Jazzcode is a concert/presentation held by Carl Størmer and a jazz band, typically put together for each venue. Carl, who has been traveling around the world with this presentation and has written a case about Miles Davis for the Harvard Business School, explains how jazz musicians are able to come together and play without having played together or even met before, largely because they listen to each other, have shared references, and adhere to a pretty strict pattern in how they play through a piece. Carl, very effectively, uses the metaphor of a jazz band to illustrate certain principles and requirements for collaboration in teams.
Today I had the great fortune of attending a private JazzCode concert in Oslo, the band consisting of Carl (drums), Georg "Jojje" Wadenius (guitar), Rob Waring (vibraphone) and Edvard Askeland (base). Though I suspect this concert was heavier on the music and lighter on the management thinking – half the audience was volunteers of the Oslo Jazz Festival – I can easily see how this approach can be both an entertaining and instructing part of a company retreat or meeting.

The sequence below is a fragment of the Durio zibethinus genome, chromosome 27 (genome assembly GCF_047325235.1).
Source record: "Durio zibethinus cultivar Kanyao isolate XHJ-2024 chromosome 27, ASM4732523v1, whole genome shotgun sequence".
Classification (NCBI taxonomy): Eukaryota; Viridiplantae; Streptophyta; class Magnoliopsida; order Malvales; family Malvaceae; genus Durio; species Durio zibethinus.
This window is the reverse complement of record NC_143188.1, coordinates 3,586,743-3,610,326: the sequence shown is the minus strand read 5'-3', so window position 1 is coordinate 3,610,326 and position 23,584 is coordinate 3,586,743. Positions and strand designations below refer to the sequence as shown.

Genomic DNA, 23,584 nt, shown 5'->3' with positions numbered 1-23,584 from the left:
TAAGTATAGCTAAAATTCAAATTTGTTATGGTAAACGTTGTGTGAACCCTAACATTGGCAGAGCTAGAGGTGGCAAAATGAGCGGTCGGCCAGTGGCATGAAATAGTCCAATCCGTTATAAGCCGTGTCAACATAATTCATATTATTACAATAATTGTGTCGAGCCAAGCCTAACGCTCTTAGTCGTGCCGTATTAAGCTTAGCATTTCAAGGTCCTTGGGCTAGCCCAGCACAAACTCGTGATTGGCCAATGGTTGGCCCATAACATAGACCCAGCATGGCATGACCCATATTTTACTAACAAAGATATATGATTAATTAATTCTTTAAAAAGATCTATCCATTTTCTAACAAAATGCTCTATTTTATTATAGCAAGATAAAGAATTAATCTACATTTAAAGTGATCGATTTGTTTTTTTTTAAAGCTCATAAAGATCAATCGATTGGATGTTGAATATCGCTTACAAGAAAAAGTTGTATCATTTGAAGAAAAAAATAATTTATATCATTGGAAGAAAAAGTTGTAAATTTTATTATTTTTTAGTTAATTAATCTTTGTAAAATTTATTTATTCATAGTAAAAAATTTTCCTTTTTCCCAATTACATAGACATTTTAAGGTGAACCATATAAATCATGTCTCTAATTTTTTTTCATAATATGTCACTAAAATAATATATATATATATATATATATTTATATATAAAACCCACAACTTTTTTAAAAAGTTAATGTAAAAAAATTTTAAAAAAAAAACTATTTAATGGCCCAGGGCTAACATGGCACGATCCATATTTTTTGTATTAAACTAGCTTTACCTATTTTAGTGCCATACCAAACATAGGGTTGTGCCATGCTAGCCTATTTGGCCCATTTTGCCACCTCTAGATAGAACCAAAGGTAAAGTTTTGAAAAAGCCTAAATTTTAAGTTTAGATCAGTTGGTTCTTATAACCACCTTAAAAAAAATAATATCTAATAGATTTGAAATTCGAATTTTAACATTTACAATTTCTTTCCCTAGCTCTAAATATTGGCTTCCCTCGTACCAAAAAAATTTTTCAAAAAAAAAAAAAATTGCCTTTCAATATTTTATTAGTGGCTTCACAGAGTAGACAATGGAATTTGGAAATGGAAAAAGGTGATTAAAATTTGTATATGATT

I saw the show with my father-in-law, Ludvig Mathiesen, who in addition to everything else was Norwegian Champion of Amateur Jazz in 1956, playing the piano. For me it was an introduction to jazz – and that, I suppose, is the added benefit of having JazzCode at your event: A helping of culture with the managerial pointers.
Thank you Espen for the summary. I always try to tailor our performance to the audience and the context. This is in itself one of the key messages of the JazzCode — context is King! My speech is improvised, and thus I can easily adjust to the context. With more hard-nosed business audiences I focus more on the key guidelines — how to make improvisations more predictable, how to build optimal teams for improvisational settings, how to build shared references (and with it, trust) etc. Colin Powell’s quote from New York Times recently (about McCain vs. Obama) sums it up nicely: “Experience is important, but judgment is what matters.”. Thanks for sharing. Carl